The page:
Contents

Chapter 9
Revocation and variation of trusts

Introduction

9.1The general rule is that trusts, once established, cannot be varied. One of a trustee’s core duties – his or her “very plainest duty” – is to adhere to the terms of the trust.219  However, changes in law, taxation rules and family circumstances can mean that trust deeds need to be modified to enable the trust property to be dealt with or the trust administered in a way that was not provided for at the outset. The law has therefore long recognised that there are circumstances where, notwithstanding the general rule, trusts should be able to be varied, brought to an end (revoked) or even resettled onto new trusts. This topic was discussed in the Third Issues Paper.220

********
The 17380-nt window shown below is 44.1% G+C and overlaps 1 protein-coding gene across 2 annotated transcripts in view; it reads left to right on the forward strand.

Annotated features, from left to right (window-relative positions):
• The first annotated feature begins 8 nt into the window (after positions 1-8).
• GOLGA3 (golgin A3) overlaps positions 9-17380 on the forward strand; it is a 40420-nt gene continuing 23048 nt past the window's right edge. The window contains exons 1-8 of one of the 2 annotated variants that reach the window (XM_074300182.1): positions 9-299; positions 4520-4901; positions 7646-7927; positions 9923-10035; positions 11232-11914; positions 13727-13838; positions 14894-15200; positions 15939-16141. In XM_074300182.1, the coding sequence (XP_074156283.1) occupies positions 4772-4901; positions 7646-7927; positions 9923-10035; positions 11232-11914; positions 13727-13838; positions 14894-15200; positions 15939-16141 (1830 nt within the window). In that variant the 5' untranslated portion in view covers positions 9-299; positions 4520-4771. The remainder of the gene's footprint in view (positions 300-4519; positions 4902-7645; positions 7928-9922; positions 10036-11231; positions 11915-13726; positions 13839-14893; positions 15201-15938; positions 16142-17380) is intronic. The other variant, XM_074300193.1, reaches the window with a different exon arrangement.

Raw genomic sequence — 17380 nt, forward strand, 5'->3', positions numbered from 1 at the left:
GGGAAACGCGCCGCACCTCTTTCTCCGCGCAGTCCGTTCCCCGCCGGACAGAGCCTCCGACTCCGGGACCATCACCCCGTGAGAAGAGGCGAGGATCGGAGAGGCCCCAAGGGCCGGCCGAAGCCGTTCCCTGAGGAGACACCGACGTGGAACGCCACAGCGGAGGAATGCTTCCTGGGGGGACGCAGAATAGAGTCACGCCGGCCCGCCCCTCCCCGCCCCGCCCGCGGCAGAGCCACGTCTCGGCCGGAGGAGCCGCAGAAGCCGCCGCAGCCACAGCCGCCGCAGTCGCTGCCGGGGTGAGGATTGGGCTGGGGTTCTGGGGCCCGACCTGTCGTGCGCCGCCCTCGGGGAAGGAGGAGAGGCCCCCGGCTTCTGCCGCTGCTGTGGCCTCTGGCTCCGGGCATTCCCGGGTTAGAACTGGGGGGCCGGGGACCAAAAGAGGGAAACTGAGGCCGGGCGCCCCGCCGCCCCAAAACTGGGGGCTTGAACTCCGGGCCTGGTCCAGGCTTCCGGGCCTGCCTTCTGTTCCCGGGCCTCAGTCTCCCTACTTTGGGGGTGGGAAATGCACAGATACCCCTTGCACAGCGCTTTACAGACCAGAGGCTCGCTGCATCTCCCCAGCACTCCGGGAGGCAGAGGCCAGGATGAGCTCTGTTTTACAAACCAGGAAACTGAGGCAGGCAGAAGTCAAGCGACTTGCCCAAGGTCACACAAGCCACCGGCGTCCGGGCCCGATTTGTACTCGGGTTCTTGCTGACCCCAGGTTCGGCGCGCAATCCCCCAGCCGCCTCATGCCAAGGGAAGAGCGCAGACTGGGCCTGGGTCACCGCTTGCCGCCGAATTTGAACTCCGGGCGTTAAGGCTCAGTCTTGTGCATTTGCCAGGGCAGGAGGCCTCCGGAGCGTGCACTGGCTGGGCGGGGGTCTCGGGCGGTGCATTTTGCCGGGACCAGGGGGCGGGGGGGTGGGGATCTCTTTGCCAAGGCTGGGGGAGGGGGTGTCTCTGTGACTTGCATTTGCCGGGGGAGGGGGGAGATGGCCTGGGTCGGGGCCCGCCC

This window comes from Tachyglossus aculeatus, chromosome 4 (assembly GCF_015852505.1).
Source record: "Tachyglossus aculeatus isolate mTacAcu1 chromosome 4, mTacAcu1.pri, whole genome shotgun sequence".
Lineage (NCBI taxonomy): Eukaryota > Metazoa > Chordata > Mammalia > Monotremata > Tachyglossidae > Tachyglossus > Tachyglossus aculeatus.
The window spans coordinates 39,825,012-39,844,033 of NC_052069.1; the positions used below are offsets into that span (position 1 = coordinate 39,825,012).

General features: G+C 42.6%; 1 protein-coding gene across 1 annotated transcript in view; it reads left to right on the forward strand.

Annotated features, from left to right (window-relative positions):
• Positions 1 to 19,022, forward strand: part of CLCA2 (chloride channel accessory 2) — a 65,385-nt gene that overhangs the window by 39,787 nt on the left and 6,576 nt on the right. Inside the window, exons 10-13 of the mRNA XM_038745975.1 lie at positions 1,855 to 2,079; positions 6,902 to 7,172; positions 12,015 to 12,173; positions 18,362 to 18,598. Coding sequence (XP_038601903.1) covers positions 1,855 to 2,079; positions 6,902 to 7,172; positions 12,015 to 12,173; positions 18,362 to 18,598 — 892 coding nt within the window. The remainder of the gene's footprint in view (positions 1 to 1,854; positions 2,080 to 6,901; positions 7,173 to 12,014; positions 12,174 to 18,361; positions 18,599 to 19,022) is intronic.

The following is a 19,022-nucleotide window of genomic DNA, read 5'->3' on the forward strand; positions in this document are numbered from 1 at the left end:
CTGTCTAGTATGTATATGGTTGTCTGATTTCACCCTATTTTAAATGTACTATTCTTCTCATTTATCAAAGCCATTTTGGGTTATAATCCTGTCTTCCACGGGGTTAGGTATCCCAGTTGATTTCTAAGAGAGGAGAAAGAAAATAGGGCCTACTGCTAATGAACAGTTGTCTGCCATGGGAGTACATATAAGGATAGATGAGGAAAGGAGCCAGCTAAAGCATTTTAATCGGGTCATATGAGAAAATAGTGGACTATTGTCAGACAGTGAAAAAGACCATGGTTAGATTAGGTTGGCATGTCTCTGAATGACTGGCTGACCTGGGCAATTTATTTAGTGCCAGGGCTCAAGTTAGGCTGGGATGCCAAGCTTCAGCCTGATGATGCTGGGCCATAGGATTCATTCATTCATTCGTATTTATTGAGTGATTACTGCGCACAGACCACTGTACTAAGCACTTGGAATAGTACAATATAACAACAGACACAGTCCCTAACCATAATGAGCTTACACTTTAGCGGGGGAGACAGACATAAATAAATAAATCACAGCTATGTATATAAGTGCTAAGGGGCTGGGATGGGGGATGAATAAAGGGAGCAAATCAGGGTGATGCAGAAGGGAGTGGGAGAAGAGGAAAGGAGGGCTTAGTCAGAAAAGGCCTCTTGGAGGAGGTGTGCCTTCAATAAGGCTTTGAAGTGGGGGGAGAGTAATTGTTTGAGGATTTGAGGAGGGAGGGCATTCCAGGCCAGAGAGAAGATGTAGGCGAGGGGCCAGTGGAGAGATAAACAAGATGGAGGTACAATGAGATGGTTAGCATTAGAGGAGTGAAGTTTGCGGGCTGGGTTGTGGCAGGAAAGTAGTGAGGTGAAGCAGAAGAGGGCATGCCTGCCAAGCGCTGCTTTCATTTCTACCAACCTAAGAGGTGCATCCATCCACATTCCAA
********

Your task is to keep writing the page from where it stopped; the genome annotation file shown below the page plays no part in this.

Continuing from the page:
9.2In this chapter we put forward proposals for reform relating to the revocation and variation of trusts. The specific topics examined are:

219Augustine Birrell The Duties and Liabilities of Trustees (1896) at 22, quoted in Noel C Kelly, Chris Kelly and Greg Kelly Garrow and Kelly Law of Trusts and Trustees (6th ed, LexisNexis, Wellington, 2005) at [20.3.1] [Garrow and Kelly].
220Law Commission Perpetuities and the Revocation and Variation of Trusts: Review of the Law of Trusts – Third Issues Paper (NZLC IP22, 2011).